Day 1 – CMAC Boating Skills & Ecology Program

Day 1, Chicago Maritime Arts Center Boating Skills and Ecology Program

The first day of the Chicago Maritime Arts Center Boating Skills and Ecology class got underway on a beautiful morning at the South Shore Yacht Club on the inner lagoon at Jackson Park in Chicago. Amidst the changes brought on by Covid-19, we introduced ourselves to the students and coaches with a thermometer and mask instead of the customary handshake.

With the students scattered at a density of two per picnic table, we begin with lengths of rope and a sample board of various knots worth learning to tie. Starting with the simple figure-eight knot, the would-be young mariners learn the difference between an overhand knot and a figure-eight knot. Do you know the difference? I’ve come to label their knots as “figure-four’s” (an overhand knot), “you’ve got it” (the real figure-eight knot), or a “figure-twelve” (three wraps). Frustration ultimately gives way to laughter and the feeling of accomplishment.


BTW, here’s a link to a great site that shows animations of different knots …

We move on from the figure-eight to a square knot (like tying your shoes) and then to the feared Bowline Knot, the most useful knot in the world. This knot frustrates the most patient mariner until one moment, they “get” it. Knowing just when to lend an experienced hand to guide smaller hands can be challenging. Though many odd-looking variations will blossom from their efforts, over the next five days, the young mariners will become proficient at tying the bowline. Almost as proficient as asking the question…”Can we get in the boats now?”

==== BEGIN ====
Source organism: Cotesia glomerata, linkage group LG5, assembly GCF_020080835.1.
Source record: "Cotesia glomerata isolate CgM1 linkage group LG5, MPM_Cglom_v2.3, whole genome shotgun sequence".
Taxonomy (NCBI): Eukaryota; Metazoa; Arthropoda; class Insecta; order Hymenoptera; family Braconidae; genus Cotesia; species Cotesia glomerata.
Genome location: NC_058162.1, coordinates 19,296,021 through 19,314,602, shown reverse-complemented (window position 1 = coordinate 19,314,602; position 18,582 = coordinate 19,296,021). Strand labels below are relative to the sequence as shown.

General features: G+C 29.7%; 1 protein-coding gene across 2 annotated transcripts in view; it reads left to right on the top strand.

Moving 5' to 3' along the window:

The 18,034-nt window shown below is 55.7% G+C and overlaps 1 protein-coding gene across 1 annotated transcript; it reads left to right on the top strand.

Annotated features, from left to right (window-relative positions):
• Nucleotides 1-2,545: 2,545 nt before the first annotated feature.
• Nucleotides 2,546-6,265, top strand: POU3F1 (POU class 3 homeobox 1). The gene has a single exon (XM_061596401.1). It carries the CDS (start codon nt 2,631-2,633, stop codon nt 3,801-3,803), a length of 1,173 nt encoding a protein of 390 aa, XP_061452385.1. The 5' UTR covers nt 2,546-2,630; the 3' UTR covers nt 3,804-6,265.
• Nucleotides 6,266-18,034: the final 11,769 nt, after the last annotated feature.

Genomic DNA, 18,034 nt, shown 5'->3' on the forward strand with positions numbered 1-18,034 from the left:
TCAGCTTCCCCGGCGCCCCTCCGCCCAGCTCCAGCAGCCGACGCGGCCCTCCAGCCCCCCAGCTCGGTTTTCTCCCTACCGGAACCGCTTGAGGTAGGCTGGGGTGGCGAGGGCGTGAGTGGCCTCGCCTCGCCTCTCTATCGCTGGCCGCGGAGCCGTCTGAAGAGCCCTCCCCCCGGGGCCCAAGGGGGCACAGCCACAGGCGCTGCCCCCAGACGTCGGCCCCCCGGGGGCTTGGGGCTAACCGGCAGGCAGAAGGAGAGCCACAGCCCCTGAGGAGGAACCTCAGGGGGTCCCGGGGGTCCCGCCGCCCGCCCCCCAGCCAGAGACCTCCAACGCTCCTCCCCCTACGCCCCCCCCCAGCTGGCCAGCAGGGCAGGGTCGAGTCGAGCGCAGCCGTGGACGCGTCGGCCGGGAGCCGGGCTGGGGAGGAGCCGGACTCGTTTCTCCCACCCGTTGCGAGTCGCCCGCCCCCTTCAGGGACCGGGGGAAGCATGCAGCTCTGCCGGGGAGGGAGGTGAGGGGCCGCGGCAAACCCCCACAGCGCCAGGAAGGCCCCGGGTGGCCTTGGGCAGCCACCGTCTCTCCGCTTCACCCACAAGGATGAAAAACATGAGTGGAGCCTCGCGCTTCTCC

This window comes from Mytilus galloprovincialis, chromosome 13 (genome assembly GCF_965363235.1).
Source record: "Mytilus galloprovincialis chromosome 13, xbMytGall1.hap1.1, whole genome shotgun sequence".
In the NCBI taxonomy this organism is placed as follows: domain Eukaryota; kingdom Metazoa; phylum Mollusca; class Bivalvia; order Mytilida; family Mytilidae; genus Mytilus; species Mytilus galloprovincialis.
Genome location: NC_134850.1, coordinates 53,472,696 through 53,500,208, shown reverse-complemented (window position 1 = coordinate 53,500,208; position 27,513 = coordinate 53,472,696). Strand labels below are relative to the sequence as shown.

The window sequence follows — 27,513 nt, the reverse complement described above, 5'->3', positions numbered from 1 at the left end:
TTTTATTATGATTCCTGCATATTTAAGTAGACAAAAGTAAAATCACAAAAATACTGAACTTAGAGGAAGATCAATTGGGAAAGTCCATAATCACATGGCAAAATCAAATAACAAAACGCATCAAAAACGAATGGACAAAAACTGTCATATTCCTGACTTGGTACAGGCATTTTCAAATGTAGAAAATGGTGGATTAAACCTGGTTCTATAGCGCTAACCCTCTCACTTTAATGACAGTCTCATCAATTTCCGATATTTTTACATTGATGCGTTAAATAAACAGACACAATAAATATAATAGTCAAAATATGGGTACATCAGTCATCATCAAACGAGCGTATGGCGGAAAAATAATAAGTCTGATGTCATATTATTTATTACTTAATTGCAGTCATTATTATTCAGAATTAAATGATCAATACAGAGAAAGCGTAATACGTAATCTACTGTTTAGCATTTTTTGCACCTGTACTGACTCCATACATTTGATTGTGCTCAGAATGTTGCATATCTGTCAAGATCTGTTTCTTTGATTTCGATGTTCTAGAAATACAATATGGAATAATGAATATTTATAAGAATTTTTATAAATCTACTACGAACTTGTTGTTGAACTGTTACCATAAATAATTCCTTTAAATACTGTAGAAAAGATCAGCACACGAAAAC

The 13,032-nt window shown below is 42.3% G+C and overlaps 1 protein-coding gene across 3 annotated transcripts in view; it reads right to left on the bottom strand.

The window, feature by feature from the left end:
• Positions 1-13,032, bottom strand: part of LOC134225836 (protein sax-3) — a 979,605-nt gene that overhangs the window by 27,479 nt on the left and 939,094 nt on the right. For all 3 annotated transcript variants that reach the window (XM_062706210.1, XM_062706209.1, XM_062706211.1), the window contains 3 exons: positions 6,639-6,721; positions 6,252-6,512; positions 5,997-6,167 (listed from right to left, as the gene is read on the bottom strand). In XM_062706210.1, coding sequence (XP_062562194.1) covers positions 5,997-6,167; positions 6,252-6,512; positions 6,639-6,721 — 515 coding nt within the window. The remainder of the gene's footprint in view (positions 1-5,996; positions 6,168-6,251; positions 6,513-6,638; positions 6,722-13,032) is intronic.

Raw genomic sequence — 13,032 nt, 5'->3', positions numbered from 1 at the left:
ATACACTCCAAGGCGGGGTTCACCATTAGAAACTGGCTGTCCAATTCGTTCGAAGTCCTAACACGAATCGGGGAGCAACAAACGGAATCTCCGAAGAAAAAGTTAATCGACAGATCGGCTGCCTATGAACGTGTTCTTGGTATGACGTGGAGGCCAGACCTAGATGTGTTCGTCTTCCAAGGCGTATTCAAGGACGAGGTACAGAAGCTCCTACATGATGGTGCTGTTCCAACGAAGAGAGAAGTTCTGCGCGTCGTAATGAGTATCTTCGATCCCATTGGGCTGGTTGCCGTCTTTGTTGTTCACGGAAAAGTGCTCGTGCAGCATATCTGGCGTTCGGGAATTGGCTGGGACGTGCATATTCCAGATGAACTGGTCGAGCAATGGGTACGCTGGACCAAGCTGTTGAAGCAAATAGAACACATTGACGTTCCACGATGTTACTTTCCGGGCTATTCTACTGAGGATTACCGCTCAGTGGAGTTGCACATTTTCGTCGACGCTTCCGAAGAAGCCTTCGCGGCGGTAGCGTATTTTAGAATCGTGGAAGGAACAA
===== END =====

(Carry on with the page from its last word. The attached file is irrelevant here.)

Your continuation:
With the anticipation of getting into the boats heating up, our next section was boating and dock safety. On a docks tour, we teach the students why swimming in and around the docks is dangerous — not only from the risk of electrocution from bad wiring but from the many obstacles in the area. We show the mariners the many ways to help someone in the water without endangering yourself and how to get out of the water if you were to fall in. We ask the students to be observant and identify ladders, swim platforms, and life rings as they walk onto a dock. Part of being a prepared mariner is knowing where swim ladders are, which boats have swim platforms that can help a struggling swimmer, or where life rings or even water hoses are that you might throw to help a swimmer back to safety.

After a lunch of deli sandwiches and the endless checking of cell phones, the much-anticipated chance to get in and explore the boats has come.


Painstakingly, we emphasize how to get into a boat properly. Centering your weight and balance as you gently crouch, spin around, and sit down. As instructors, we’re aware none of our words mean much until one of the students flips into the water. But, this is how kids learn — learning best by doing.

Screen Shot 2020-09-02 at 7.52.12 PMHere is a VIDEO of one of young mariners, Nathan, teaching Coach Travis how to tie a Bowline.

One by one, the kids board the small rowing boats, and we set them free from the dock, into what soon resembles nothing so much as a bumper car carnival ride, The new mariners’ departure from the dock swiftly segues into a spider dance on the water… oar’s flailing, boats spinning and nobody making much headway. Fortunately, the South Shore Yacht Club’s docking area is small, and the wind helps to keep our small Bevin Skiffs in the “corral.” But, by the end of the afternoon, the wails of frustration and “I can’t do this” slowly turn to giggles of accomplishment as the young mariners begin to coordinate the swing of their arms with the boat’s motion.


The day ends in a pile of tossed life jackets, quick fist bumps and exaggerated leg and arm movements as the new mariners walk down the dock.

Should you be so inclined  you can help us find a land base, sponsor a student or help cover our operating costs right HERE..

Until next time, stay well… and enjoy the summer while it’s still here.

– Dave